I wonder what would be more expensive, 100 SM-3s or Sydney getting nuked.

Get back to us when their missiles can reach Sydney, OK? ::)

LOL. Really? ::)
 

Kadija_Man

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sferrin said:
Kadija_Man said:
I did? Where? Please quote back to me where I have used the term "Aegis" in any post of mine in this thread. ::)

"Aegis" is a US Navy codename for a particular advanced air-defence system.

Kadija_Man said:
sferrin said:
Kadija_Man said:
We actually do have ABM protection - albeit of a limited type - check out HMAS Hobart and other members of its class.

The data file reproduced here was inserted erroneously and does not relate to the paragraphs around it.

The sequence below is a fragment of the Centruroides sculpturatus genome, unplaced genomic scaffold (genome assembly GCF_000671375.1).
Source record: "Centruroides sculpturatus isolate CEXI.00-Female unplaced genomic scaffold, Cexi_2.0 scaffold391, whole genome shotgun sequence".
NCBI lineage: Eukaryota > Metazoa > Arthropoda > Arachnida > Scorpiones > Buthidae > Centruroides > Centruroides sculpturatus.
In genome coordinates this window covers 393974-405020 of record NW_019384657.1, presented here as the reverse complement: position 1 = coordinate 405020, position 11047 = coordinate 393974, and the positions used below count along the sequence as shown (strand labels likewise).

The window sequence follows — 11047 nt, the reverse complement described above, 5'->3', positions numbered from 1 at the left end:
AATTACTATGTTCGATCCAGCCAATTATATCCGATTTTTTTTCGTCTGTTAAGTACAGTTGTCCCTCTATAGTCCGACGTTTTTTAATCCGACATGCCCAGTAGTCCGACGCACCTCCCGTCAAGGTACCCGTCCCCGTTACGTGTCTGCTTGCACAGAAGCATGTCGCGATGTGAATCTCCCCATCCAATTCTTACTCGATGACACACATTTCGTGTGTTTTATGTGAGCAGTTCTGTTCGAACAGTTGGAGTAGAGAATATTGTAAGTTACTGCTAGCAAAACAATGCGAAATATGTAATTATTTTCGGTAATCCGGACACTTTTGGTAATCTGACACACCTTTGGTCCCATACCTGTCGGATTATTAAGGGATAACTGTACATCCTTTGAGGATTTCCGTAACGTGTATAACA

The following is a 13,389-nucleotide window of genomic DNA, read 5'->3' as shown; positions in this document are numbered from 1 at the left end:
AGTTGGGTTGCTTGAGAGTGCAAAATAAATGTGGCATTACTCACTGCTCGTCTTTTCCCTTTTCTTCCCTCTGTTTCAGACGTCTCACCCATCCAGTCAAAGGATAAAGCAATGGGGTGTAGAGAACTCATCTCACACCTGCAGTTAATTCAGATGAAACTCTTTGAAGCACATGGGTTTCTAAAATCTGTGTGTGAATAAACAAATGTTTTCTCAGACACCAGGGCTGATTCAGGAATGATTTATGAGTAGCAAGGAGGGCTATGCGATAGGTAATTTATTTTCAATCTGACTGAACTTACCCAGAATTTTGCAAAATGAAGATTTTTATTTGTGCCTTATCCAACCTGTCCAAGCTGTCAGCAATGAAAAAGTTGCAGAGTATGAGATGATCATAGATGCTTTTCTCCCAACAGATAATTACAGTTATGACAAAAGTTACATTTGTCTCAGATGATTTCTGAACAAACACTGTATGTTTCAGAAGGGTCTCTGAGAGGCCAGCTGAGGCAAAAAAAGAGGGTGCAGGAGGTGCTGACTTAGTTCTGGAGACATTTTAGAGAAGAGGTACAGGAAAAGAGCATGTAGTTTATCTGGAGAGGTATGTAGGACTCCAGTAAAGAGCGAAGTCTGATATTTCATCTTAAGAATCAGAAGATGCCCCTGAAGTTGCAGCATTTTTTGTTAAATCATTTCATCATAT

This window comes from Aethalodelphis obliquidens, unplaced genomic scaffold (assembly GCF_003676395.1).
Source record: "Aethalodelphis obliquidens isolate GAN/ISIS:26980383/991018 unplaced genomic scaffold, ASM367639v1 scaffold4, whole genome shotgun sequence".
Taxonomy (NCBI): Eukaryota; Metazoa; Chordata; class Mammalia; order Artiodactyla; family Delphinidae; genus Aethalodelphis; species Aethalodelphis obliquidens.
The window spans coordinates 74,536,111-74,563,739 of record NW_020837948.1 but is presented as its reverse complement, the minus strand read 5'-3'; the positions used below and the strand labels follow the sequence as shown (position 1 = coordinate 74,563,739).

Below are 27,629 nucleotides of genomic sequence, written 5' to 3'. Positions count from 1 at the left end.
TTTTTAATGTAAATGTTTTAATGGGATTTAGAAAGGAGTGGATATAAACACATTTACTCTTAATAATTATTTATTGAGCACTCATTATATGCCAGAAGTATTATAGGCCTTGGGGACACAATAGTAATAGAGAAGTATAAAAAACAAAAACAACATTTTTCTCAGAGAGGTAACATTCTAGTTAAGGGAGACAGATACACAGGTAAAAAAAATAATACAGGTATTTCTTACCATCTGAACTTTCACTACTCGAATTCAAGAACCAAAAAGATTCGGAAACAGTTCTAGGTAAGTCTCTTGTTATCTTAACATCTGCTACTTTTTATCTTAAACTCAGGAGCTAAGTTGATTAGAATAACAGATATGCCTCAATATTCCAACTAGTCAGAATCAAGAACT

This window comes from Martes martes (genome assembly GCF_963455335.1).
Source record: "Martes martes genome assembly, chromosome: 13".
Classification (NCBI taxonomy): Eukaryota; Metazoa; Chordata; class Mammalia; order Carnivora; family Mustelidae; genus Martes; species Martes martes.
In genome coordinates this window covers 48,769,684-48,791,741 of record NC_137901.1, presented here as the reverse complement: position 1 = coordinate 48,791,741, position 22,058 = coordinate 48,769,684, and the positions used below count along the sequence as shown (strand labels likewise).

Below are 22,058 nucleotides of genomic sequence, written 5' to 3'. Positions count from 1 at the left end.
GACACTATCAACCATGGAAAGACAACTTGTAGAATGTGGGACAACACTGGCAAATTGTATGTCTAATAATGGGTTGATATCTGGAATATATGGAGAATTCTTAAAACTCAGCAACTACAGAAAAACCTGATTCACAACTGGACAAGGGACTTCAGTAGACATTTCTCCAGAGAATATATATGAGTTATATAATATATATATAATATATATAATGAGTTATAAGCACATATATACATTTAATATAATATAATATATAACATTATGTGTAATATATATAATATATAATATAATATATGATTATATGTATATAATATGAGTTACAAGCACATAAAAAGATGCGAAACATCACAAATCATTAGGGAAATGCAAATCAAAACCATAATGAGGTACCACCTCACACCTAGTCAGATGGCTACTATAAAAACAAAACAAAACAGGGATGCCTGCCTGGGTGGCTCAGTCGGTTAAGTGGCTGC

Radars don't shoot down missiles. ::)

They are, however, the key to detecting the missile. Missiles, shoot down missiles. Guess what the RAN has been arguing for, for the last few years and equipping their ships to accommodate?

So you weren't referring to Aegis here then? ::)

Do you see me use the term "Aegis" at all?

Stop erecting strawman arguments. ::) ::)
 

Kadija_Man

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sferrin said:
Kadija_Man said:
sferrin said:
"n order to shoot down incoming warheads, Australia would need new missiles and here's where it starts getting expensive.

Each SM-3 missile, able to obliterate ballistic missiles as they travel outside the earth's atmosphere, costs in excess of US$10 million ($A13 million). The SM-6, which can destroy hostile aircraft and also missiles in their terminal phase, costs around $US4 million ($A5.2 million)."


I wonder what would be more expensive, 100 SM-3s or Sydney getting nuked.